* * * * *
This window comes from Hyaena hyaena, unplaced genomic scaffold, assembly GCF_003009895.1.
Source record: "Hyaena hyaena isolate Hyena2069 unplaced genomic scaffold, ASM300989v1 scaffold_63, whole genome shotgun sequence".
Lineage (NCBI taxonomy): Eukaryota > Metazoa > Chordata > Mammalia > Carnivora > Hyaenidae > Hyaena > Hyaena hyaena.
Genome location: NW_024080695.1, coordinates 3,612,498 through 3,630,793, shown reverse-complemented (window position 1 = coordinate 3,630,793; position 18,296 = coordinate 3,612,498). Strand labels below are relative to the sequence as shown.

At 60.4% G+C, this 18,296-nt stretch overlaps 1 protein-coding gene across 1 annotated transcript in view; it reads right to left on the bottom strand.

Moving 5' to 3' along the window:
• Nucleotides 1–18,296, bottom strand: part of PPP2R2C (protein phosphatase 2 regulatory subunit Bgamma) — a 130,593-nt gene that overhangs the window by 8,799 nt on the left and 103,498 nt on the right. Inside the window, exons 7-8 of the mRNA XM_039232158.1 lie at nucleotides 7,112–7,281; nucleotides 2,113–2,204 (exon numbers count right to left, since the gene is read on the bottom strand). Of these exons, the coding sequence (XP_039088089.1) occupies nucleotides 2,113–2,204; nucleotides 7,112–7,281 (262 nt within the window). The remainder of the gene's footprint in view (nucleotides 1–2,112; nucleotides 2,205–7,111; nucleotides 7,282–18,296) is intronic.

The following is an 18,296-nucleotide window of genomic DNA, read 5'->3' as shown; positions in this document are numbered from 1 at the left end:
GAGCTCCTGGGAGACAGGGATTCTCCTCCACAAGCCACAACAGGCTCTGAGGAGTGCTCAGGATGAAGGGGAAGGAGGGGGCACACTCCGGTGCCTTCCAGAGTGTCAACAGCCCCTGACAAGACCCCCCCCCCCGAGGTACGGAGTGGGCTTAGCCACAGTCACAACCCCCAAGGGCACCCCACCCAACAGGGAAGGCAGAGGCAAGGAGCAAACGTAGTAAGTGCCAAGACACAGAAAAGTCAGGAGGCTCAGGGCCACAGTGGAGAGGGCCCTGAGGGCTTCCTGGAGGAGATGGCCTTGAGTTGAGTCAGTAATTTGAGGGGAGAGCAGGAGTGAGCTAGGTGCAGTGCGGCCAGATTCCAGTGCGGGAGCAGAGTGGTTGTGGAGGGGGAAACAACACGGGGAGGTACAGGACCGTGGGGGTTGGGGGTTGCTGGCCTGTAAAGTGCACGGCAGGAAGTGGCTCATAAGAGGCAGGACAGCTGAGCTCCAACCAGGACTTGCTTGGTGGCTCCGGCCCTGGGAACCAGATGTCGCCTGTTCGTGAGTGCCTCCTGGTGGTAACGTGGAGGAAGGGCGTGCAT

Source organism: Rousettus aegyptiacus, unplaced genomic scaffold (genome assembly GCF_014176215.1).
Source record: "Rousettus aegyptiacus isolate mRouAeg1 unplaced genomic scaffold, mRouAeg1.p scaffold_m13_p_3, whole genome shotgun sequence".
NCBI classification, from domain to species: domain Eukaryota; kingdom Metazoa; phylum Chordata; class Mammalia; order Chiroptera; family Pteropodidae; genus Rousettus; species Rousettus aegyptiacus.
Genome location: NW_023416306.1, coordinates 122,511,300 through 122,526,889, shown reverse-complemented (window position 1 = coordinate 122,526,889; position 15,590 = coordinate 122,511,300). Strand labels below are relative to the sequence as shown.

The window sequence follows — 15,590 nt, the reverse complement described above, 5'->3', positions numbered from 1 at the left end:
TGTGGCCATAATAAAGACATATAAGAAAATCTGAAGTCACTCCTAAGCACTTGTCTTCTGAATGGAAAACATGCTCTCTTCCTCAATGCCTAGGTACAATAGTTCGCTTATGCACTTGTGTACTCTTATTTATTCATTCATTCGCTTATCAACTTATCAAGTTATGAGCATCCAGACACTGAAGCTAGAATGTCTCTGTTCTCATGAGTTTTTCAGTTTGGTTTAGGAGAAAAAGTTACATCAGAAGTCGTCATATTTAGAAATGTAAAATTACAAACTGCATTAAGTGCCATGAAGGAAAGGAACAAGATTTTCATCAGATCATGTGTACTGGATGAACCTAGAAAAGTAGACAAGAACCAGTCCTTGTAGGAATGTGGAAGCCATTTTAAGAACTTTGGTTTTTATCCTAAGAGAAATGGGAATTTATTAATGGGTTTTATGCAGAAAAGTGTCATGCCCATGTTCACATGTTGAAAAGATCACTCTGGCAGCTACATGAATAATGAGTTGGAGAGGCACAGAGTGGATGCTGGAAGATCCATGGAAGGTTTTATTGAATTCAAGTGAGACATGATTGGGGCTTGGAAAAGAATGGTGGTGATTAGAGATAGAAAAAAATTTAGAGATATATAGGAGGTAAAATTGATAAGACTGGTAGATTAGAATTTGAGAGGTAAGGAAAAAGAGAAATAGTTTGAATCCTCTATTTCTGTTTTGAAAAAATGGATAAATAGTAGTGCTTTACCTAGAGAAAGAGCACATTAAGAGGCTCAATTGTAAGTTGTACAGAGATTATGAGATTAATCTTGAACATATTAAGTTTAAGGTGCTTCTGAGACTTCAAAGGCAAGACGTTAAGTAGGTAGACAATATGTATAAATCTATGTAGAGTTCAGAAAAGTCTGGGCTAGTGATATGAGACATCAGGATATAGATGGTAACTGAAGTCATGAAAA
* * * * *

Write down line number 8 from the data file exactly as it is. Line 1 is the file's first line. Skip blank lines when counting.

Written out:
The following is an 18,296-nucleotide window of genomic DNA, read 5'->3' as shown; positions in this document are numbered from 1 at the left end: